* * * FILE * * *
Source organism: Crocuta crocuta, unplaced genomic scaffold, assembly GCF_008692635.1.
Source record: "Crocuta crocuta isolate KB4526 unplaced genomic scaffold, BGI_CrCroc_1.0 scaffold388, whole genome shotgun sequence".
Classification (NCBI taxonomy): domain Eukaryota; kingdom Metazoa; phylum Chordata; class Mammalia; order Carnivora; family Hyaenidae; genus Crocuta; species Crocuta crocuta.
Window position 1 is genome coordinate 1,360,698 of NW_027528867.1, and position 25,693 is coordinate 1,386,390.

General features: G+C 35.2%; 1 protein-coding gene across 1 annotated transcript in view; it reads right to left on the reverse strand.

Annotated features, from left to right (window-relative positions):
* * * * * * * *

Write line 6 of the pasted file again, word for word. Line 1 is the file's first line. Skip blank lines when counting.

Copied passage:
Annotated features, from left to right (window-relative positions):